Manchester City, who have been hit with a £49 million fine and restrictions on their Champions League squad numbers for next season after failing to comply with UEFA's Financial Fair Play (FFP) rules, are considering challenging the ruling ahead of this week's deadline, as reported by Owen Gibson in the Guardian.
The new regulations limit losses between 2011 and 2013 to £37 million, an attempt, UEFA say, to control clubs spending beyond their means. City, who posted a loss of £149 million for the period under scrutiny, failed the test and will face punishments, but with their losses reducing and their revenue increasing, it's clear the club are moving toward self-sufficiency, exactly what UEFA president Michel Platini desires.
Many have called into question the validity of FFP, claiming it is simply an "anti-subsidy initiative," restricting the level of investment a club's owner can make to challenge the established group of teams that have a stranglehold on success.
It's clear to most fans of the game that punishing a club who are pouring money into the game at both first-team and youth level, as well as in the decrepit surrounding area of East Manchester where their stadium is located, is absurd, particularly when their figures quite clearly show a trend toward self-sufficiency.
This summer, the club will open the Etihad Campus, an 80-acre site providing world-class training and medical facilities to players of all ages across the club. They want to produce homegrown talent capable of having a career at the highest level—again, exactly what Platini and his fellow UEFA suits are desperate for.
City have also made attempts to keep ticket prices low and the quality of matchday experience high, resulting in a high level of satisfaction among their supporters. In a period in which fans are struggling to meet the costs involved in supporting their team, City have emerged as the Premier League's torchbearers of fairness.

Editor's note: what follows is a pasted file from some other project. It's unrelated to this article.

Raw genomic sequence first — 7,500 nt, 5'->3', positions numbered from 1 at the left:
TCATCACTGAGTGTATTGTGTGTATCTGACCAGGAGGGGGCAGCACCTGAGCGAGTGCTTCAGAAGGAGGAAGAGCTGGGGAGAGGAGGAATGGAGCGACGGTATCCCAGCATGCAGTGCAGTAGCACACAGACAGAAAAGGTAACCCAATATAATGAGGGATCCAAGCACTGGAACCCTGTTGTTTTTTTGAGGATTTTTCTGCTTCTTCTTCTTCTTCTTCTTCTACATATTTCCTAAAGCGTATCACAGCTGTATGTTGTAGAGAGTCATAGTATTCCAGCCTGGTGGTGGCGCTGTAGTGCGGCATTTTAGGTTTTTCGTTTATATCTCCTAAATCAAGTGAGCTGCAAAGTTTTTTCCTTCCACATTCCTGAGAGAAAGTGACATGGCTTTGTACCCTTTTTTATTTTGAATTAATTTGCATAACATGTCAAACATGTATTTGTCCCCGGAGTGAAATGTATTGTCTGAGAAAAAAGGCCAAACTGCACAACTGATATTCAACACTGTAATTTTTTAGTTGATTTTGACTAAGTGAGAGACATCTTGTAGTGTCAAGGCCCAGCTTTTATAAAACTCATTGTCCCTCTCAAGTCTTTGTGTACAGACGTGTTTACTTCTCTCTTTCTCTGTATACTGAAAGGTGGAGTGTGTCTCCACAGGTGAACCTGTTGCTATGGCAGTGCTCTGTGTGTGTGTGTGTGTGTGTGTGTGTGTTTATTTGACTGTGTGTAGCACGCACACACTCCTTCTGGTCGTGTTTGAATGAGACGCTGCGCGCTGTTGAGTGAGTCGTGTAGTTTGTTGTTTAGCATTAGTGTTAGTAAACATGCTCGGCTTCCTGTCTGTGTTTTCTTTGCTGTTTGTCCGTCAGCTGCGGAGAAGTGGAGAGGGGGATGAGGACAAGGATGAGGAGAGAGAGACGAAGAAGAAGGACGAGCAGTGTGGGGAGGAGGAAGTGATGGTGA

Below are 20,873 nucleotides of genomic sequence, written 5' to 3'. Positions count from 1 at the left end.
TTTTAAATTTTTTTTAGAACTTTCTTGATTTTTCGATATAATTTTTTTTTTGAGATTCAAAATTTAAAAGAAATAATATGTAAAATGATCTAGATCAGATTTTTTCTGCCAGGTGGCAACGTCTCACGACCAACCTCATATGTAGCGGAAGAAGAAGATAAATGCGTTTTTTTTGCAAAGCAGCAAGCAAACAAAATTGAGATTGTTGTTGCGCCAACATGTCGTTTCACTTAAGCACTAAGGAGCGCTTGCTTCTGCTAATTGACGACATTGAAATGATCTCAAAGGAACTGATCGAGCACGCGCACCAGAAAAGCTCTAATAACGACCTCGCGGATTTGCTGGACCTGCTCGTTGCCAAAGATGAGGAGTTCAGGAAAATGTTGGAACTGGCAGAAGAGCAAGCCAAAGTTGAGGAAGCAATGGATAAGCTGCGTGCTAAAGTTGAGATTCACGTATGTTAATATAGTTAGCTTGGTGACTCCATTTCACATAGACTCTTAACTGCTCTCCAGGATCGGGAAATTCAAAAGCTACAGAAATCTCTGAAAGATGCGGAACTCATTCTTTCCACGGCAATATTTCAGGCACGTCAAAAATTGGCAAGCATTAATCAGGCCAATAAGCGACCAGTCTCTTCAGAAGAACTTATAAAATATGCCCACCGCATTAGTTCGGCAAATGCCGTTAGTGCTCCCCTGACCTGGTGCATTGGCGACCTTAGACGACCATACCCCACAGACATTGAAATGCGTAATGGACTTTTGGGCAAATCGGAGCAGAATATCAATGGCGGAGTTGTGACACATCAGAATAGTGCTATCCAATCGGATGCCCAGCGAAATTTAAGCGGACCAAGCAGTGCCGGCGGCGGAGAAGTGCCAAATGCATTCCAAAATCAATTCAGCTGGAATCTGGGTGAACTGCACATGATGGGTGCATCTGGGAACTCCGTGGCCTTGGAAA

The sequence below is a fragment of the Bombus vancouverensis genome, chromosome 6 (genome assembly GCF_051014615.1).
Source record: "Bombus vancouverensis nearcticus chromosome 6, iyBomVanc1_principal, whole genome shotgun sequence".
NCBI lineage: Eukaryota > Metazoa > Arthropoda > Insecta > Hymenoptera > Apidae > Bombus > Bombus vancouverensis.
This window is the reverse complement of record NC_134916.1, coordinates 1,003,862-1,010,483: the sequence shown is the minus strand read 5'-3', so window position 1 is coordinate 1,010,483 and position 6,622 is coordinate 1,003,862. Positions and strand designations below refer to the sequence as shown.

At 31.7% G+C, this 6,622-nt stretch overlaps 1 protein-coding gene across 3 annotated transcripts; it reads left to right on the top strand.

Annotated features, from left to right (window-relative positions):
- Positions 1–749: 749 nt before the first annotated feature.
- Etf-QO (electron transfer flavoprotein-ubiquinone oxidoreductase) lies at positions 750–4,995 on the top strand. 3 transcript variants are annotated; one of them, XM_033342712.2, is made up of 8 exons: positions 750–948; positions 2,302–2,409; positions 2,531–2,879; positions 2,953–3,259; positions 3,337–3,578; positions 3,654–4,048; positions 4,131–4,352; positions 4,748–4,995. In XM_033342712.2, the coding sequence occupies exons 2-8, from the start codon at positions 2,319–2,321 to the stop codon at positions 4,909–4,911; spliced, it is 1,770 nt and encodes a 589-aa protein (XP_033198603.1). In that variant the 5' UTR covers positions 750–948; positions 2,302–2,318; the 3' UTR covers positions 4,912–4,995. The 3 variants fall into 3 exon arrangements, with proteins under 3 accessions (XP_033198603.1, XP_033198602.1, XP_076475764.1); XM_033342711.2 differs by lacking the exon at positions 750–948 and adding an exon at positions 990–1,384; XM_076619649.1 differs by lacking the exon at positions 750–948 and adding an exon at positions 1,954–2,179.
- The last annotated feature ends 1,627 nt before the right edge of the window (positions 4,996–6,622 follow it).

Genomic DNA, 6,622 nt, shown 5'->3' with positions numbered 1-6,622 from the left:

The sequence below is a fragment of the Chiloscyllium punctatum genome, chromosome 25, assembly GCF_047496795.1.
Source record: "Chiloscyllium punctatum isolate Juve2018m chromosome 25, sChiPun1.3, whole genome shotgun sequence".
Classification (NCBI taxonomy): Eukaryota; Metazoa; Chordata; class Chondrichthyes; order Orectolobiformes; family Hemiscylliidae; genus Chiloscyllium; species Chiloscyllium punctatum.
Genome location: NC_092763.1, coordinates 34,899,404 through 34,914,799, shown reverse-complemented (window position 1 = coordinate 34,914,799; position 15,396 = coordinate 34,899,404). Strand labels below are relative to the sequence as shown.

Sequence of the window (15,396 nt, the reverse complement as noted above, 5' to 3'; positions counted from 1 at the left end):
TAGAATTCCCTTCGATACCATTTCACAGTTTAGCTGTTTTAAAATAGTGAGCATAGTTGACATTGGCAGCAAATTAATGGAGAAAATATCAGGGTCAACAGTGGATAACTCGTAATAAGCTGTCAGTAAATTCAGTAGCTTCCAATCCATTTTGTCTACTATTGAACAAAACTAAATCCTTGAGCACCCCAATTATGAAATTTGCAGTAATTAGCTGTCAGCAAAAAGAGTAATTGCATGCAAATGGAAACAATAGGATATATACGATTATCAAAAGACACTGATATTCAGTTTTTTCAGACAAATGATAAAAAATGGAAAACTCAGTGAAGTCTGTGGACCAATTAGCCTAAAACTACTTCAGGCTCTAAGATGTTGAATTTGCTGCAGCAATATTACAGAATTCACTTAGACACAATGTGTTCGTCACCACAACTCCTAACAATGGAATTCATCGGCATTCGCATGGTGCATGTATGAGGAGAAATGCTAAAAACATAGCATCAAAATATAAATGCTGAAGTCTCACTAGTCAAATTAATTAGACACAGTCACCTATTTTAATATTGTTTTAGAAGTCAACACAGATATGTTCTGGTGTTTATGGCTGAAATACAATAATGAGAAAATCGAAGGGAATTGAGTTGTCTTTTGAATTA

Indeed, there's a simple test one can apply to all of this involving another set of owners across Manchester. While Sheikh Mansour injects money into every level of City, taking them from spectacular underachievers to a major European force, the Glazer family over at Old Trafford, seen by the FFP criteria as model owners, use club profits to service debts incurred to finance the takeover of one of the biggest clubs in world football.
Ask any right-thinking fans of the game which regime they would prefer in charge of their club, and it's near-certain the vast majority would plump for Mansour.
While FFP poses as an initiative aimed at helping to promote stability in the game, it's actually punishing owners who are generous, those who have vast amounts of wealth and take over clubs with potential, helping them to achieve success previously unimaginable.
Effectively, FFP is restricting the ability of clubs who are currently outside of the elite group to ever make their way into the exclusive group of Europe's finest. City did it just in time and will likely have to take the medicine UEFA dish out to them for now.
Though their vastly improving financial figures mean they will soon be in a position to comply with the new rules whilst still being able to attract big-name players, regardless of UEFA's initiative. They are now sixth on the Deloitte Football Money League, with revenue in 2014 up to £271 million.
However, for those clubs not fortunate enough to be in a position to challenge for the major honours in the game, the dream of an investor-backed rise to the top of the game has been severely restricted by FFP rules.
Rob Pollard is Bleacher Report's lead Manchester City correspondent and will be following the club from a Manchester base throughout the 2013-14 season. Follow him on Twitter here: @RobPollard_.